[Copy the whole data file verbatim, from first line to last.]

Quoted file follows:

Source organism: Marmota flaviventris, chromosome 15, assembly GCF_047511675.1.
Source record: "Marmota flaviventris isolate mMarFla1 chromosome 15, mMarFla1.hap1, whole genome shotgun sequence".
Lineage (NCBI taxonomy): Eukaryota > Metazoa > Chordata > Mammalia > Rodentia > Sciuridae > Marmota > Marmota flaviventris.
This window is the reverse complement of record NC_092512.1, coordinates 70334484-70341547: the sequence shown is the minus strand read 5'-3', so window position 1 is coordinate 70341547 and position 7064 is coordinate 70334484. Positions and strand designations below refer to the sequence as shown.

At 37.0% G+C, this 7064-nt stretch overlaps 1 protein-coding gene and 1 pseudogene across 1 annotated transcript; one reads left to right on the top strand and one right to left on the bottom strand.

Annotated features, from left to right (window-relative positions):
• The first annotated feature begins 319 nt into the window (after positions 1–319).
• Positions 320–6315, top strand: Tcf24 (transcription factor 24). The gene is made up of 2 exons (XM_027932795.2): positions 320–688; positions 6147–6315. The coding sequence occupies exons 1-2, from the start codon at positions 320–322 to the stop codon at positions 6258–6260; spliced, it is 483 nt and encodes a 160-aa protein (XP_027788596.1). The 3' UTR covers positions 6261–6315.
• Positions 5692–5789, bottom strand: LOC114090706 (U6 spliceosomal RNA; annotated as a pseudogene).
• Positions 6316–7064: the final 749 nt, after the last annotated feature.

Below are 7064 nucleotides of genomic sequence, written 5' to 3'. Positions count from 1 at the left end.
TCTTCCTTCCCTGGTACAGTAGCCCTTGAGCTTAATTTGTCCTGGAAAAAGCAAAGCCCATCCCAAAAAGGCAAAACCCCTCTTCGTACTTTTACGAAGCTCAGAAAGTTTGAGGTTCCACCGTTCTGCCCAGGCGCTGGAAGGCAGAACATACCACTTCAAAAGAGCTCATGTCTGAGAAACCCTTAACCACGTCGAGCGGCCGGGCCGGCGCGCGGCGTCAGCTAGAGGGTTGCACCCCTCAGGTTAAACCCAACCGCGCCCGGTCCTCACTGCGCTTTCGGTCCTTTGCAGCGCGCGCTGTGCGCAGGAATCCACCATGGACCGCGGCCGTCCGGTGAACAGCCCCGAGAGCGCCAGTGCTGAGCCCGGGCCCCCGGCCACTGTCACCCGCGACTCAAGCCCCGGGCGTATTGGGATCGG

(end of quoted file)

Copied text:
Source organism: Marmota flaviventris, chromosome 15, assembly GCF_047511675.1.
Source record: "Marmota flaviventris isolate mMarFla1 chromosome 15, mMarFla1.hap1, whole genome shotgun sequence".
Lineage (NCBI taxonomy): Eukaryota > Metazoa > Chordata > Mammalia > Rodentia > Sciuridae > Marmota > Marmota flaviventris.
This window is the reverse complement of record NC_092512.1, coordinates 70334484-70341547: the sequence shown is the minus strand read 5'-3', so window position 1 is coordinate 70341547 and position 7064 is coordinate 70334484. Positions and strand designations below refer to the sequence as shown.

At 37.0% G+C, this 7064-nt stretch overlaps 1 protein-coding gene and 1 pseudogene across 1 annotated transcript; one reads left to right on the top strand and one right to left on the bottom strand.

Annotated features, from left to right (window-relative positions):
• The first annotated feature begins 319 nt into the window (after positions 1–319).
• Positions 320–6315, top strand: Tcf24 (transcription factor 24). The gene is made up of 2 exons (XM_027932795.2): positions 320–688; positions 6147–6315. The coding sequence occupies exons 1-2, from the start codon at positions 320–322 to the stop codon at positions 6258–6260; spliced, it is 483 nt and encodes a 160-aa protein (XP_027788596.1). The 3' UTR covers positions 6261–6315.
• Positions 5692–5789, bottom strand: LOC114090706 (U6 spliceosomal RNA; annotated as a pseudogene).
• Positions 6316–7064: the final 749 nt, after the last annotated feature.

Below are 7064 nucleotides of genomic sequence, written 5' to 3'. Positions count from 1 at the left end.
TCTTCCTTCCCTGGTACAGTAGCCCTTGAGCTTAATTTGTCCTGGAAAAAGCAAAGCCCATCCCAAAAAGGCAAAACCCCTCTTCGTACTTTTACGAAGCTCAGAAAGTTTGAGGTTCCACCGTTCTGCCCAGGCGCTGGAAGGCAGAACATACCACTTCAAAAGAGCTCATGTCTGAGAAACCCTTAACCACGTCGAGCGGCCGGGCCGGCGCGCGGCGTCAGCTAGAGGGTTGCACCCCTCAGGTTAAACCCAACCGCGCCCGGTCCTCACTGCGCTTTCGGTCCTTTGCAGCGCGCGCTGTGCGCAGGAATCCACCATGGACCGCGGCCGTCCGGTGAACAGCCCCGAGAGCGCCAGTGCTGAGCCCGGGCCCCCGGCCACTGTCACCCGCGACTCAAGCCCCGGGCGTATTGGGATCGG